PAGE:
TBI in Early Childhood: Impact of Early Intervention on Childhood Development Traumatic brain injury (TBI) is a growing concern for children in their preschool years. Children of young ages undergo many developmental changes during the ages of two through five. These changes are significant for their growth and maturity. They include cognitive, social, and behavioral development as well as development in executive functioning. Sustaining a traumatic brain injury during these years can pose as a direct risk of developmental deficits in any or all of these areas. After an extensive literature review, it was found that most of the previous research resulted in areas of consensus. These areas compare the how TBI severity and the age of the TBI effect developmental. Results from multiple studies show that the more sever the TBI, the more prevalent the developmental deficiencies (Gerrard-Morris, A., Taylor, H., Yeates, K., Walz, N., Stancin, T., Minich, N., & Wade, S., 2009; McKinlay, A., Grace, R., Horward, L., Fergusson, D., & MacFarlane, M., 2008; Morse, S., Haritou, F., Ong, K., Anderson, V., Catroppa, C., & Rosenfeld, J., 1999; Taylor, H., Swartwout, M., Yeates, K., Walz, N., Stancin, T., & Wade, S., 2008). It is also found that children injured in early childhood are more vulnerable to developmental deficits, According to Taylor et. al (2008), a younger age at the time of injury is a predictor of worse outcomes. Although many researchers in this field have shared the previous findings, there have also been gaps in research on the topic of childhood TBI and development. Certain discrepancies include effects of family characteristics on development following TBI, and effects of TBI on language performance. Previous research has included child and family demographic information when assessing a possible relationship with TBI recovery, however, most of these measured relied on parental questionnaires versus actual at home observation. A study done by Gerrard-Morris et. al (2009), on the other hand, did include extensive family observation. In this study, they used family environment to predict cognitive outcomes following TBI. In order to measure family environment, they used a HOME assessment (Home Observation Measurement for Family Environment). This assessment was used to evaluate the parental stimulation and the parental support to the child. The observations were video-taped so they could be later referenced. Using this extensive observation as a measurement on effect of TBI recovery made the results more reliable. The results showed that families that exhibited more support and received higher observation ratings had more of a positive impact on their child’s TBI recovery in relation to cognitive development. Other studies have attempted to measure family environment and did not find the same statistically significant results. This was due to the fact that their measurement device used to measure family environment created a limitation because it was not accurate enough. Another discrepancy in the research findings includes the effects of childhood TBI on language development. A very detailed study performed by Morse et. al (1999) examined anguage performance following a traumatic brain injury This study consisted of 15 participants ages 4-6, who had experienced a TBI. The researchers measured the effects of the severity and the age of TBI on language performance. Severity was measured using the Glasgow Coma Scale (GCS) and images from CT and MRI scans. Each participant was involved in a pre-injury functionality screening called the Vineland Adaptive Behavior Scale (VABS). This was a questionnaire completed by the parents that was used to measure the child’s abilities before the injury in comparison to post-injury, however, there was no statistically significant result found from this assessment. All participants also underwent a series of post injury assessments to measure language performance. These assessments measures both language performance and intellectually performance. Assessments that evaluated intellectual performance included the WPPSI-R, FIQ, PIQ, and VIQ. Assessments that measured language performance (both receptive and expressive) included the PPVT-R, TACL-R, EOWPT, and a Bus Story. Based upon data collected from these assessments, results showed that the more severe the TBI, the lower the scores on intellectual assessments and also the more significantly lower scores on verbal comprehension. Based upin the in-depth methodology of this study, it was seem as though these results would be reliable and representative of the population. However, because of the small sample size and the fact that post-injury assessments were only measured up to three months following the injury and based upon results in previous research, it is known that over time, new deficits in development can arise following TBI, it is impossible to deem these results reliable.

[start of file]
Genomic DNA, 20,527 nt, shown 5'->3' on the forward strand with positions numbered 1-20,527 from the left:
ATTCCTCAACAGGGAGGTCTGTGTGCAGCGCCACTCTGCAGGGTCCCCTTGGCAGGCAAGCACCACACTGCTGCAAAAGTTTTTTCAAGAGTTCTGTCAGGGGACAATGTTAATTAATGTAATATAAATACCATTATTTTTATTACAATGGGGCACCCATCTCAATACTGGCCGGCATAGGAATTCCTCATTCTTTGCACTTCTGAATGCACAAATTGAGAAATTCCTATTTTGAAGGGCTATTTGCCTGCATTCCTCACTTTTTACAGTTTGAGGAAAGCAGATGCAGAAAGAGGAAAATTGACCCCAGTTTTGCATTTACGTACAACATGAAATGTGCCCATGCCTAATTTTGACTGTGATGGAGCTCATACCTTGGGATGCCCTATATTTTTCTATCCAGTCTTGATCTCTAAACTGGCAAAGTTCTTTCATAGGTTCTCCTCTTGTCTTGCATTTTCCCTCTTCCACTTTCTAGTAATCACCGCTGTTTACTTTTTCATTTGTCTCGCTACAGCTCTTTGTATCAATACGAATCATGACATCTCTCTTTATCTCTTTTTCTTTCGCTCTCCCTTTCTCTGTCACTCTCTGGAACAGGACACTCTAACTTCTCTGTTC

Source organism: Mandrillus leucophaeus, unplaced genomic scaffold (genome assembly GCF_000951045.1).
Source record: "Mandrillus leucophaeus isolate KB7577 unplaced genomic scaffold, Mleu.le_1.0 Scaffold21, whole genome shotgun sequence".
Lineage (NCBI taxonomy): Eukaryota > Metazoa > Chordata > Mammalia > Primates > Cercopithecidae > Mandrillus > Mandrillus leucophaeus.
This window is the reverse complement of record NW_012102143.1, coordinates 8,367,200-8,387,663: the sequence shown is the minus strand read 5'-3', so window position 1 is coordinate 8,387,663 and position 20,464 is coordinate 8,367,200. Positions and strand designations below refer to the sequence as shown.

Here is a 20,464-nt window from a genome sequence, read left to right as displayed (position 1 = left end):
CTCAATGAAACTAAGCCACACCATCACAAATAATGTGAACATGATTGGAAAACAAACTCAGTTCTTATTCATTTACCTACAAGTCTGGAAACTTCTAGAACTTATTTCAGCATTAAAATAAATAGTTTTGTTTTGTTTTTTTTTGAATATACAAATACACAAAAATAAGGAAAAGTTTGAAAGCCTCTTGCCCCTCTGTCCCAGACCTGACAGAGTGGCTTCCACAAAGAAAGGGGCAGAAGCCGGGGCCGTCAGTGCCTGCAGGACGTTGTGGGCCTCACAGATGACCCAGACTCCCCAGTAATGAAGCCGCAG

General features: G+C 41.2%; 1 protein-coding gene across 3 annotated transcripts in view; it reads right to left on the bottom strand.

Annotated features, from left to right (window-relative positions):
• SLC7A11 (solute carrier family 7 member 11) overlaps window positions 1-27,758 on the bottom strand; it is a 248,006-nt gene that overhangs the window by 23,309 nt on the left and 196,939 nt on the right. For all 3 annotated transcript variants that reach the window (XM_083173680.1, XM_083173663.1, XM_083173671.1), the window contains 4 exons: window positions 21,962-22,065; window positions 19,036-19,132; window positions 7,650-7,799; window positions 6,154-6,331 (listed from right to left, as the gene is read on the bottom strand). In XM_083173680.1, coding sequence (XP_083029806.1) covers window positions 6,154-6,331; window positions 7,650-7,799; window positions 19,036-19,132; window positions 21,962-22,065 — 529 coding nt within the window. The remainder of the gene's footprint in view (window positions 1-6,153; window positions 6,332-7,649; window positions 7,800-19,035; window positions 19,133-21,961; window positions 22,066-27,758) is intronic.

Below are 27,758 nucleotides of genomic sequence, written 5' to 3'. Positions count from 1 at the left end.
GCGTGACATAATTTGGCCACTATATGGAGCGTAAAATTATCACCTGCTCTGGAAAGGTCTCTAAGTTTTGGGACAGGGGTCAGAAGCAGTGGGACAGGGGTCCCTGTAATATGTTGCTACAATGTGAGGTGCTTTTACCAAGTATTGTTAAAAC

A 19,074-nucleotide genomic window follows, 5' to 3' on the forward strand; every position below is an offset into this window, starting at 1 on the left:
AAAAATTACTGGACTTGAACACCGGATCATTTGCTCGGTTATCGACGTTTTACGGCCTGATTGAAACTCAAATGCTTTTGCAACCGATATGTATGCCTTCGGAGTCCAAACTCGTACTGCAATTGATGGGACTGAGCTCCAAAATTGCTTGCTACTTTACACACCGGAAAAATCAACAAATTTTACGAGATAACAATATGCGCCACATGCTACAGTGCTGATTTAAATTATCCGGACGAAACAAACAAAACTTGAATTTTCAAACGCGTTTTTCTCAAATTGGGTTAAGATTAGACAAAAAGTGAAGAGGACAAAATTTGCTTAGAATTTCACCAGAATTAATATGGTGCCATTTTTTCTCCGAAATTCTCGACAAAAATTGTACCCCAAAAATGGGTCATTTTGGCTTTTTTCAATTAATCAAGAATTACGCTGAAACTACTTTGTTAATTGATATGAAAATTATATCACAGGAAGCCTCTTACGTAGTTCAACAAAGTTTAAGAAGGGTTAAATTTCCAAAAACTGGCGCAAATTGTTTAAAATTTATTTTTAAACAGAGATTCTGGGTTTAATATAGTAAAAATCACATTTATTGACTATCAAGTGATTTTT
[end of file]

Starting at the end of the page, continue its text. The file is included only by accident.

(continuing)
Gerrard-Morris, A., Taylor, H., Yeates, K., Walz, N., Stancin, T., Minich, N., & Wade, S. (2009). Cognitive development after traumatic brain injury in young children. Journal of the International Neuropsychological Society, 16(1), 157-169.